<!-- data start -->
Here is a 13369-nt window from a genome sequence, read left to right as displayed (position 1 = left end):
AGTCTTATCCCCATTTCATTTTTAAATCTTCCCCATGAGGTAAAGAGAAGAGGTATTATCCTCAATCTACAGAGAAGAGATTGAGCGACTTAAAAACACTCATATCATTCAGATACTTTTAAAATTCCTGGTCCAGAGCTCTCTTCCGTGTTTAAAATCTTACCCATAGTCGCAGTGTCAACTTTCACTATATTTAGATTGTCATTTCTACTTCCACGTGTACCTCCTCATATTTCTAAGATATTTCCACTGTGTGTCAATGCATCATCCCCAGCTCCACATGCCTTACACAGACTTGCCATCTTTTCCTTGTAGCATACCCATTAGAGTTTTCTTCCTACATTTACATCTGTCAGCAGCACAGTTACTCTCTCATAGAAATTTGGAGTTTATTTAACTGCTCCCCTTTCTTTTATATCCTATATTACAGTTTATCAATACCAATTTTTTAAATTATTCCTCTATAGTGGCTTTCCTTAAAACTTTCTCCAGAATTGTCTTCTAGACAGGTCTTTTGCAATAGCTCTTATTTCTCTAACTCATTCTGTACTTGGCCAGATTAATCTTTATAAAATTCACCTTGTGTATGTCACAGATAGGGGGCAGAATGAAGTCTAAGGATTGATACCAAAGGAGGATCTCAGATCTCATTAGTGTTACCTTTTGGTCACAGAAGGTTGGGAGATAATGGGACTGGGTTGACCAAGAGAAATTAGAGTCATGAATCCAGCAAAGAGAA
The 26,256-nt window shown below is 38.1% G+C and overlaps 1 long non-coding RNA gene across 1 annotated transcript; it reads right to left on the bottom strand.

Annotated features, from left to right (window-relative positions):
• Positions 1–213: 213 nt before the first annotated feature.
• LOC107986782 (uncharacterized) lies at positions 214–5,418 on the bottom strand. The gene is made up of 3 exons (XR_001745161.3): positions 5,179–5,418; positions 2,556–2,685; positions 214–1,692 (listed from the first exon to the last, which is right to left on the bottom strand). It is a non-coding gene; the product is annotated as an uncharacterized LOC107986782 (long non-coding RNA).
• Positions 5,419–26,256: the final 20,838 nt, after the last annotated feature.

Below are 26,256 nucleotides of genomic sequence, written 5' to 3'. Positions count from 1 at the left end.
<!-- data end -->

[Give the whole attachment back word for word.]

Here is a 13369-nt window from a genome sequence, read left to right as displayed (position 1 = left end):
AGTCTTATCCCCATTTCATTTTTAAATCTTCCCCATGAGGTAAAGAGAAGAGGTATTATCCTCAATCTACAGAGAAGAGATTGAGCGACTTAAAAACACTCATATCATTCAGATACTTTTAAAATTCCTGGTCCAGAGCTCTCTTCCGTGTTTAAAATCTTACCCATAGTCGCAGTGTCAACTTTCACTATATTTAGATTGTCATTTCTACTTCCACGTGTACCTCCTCATATTTCTAAGATATTTCCACTGTGTGTCAATGCATCATCCCCAGCTCCACATGCCTTACACAGACTTGCCATCTTTTCCTTGTAGCATACCCATTAGAGTTTTCTTCCTACATTTACATCTGTCAGCAGCACAGTTACTCTCTCATAGAAATTTGGAGTTTATTTAACTGCTCCCCTTTCTTTTATATCCTATATTACAGTTTATCAATACCAATTTTTTAAATTATTCCTCTATAGTGGCTTTCCTTAAAACTTTCTCCAGAATTGTCTTCTAGACAGGTCTTTTGCAATAGCTCTTATTTCTCTAACTCATTCTGTACTTGGCCAGATTAATCTTTATAAAATTCACCTTGTGTATGTCACAGATAGGGGGCAGAATGAAGTCTAAGGATTGATACCAAAGGAGGATCTCAGATCTCATTAGTGTTACCTTTTGGTCACAGAAGGTTGGGAGATAATGGGACTGGGTTGACCAAGAGAAATTAGAGTCATGAATCCAGCAAAGAGAA
The 26,256-nt window shown below is 38.1% G+C and overlaps 1 long non-coding RNA gene across 1 annotated transcript; it reads right to left on the bottom strand.

Annotated features, from left to right (window-relative positions):
• Positions 1–213: 213 nt before the first annotated feature.
• LOC107986782 (uncharacterized) lies at positions 214–5,418 on the bottom strand. The gene is made up of 3 exons (XR_001745161.3): positions 5,179–5,418; positions 2,556–2,685; positions 214–1,692 (listed from the first exon to the last, which is right to left on the bottom strand). It is a non-coding gene; the product is annotated as an uncharacterized LOC107986782 (long non-coding RNA).
• Positions 5,419–26,256: the final 20,838 nt, after the last annotated feature.

Below are 26,256 nucleotides of genomic sequence, written 5' to 3'. Positions count from 1 at the left end.